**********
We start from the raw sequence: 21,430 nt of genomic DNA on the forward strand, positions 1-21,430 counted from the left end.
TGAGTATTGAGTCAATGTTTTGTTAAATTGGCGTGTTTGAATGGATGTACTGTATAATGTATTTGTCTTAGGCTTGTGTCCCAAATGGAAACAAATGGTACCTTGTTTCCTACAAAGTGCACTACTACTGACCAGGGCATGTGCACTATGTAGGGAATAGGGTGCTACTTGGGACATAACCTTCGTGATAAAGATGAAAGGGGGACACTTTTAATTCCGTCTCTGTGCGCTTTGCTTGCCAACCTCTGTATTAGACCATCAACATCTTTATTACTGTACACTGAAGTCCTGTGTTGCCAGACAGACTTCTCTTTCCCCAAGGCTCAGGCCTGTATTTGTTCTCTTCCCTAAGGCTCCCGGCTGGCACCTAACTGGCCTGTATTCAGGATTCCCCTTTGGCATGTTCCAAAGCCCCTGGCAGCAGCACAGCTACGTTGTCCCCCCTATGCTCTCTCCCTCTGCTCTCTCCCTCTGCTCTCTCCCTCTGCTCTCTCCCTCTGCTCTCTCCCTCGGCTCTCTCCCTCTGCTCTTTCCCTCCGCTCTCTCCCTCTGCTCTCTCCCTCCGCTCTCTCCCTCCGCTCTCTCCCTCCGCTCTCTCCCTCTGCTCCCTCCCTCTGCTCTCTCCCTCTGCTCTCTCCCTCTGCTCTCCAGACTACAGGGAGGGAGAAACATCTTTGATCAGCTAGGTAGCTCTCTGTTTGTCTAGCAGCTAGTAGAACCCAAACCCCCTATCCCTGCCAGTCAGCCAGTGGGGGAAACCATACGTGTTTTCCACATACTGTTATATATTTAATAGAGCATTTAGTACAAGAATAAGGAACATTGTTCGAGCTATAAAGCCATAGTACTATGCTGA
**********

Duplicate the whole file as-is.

We start from the raw sequence: 21,430 nt of genomic DNA on the forward strand, positions 1-21,430 counted from the left end.
TGAGTATTGAGTCAATGTTTTGTTAAATTGGCGTGTTTGAATGGATGTACTGTATAATGTATTTGTCTTAGGCTTGTGTCCCAAATGGAAACAAATGGTACCTTGTTTCCTACAAAGTGCACTACTACTGACCAGGGCATGTGCACTATGTAGGGAATAGGGTGCTACTTGGGACATAACCTTCGTGATAAAGATGAAAGGGGGACACTTTTAATTCCGTCTCTGTGCGCTTTGCTTGCCAACCTCTGTATTAGACCATCAACATCTTTATTACTGTACACTGAAGTCCTGTGTTGCCAGACAGACTTCTCTTTCCCCAAGGCTCAGGCCTGTATTTGTTCTCTTCCCTAAGGCTCCCGGCTGGCACCTAACTGGCCTGTATTCAGGATTCCCCTTTGGCATGTTCCAAAGCCCCTGGCAGCAGCACAGCTACGTTGTCCCCCCTATGCTCTCTCCCTCTGCTCTCTCCCTCTGCTCTCTCCCTCTGCTCTCTCCCTCTGCTCTCTCCCTCGGCTCTCTCCCTCTGCTCTTTCCCTCCGCTCTCTCCCTCTGCTCTCTCCCTCCGCTCTCTCCCTCCGCTCTCTCCCTCCGCTCTCTCCCTCTGCTCCCTCCCTCTGCTCTCTCCCTCTGCTCTCTCCCTCTGCTCTCCAGACTACAGGGAGGGAGAAACATCTTTGATCAGCTAGGTAGCTCTCTGTTTGTCTAGCAGCTAGTAGAACCCAAACCCCCTATCCCTGCCAGTCAGCCAGTGGGGGAAACCATACGTGTTTTCCACATACTGTTATATATTTAATAGAGCATTTAGTACAAGAATAAGGAACATTGTTCGAGCTATAAAGCCATAGTACTATGCTGA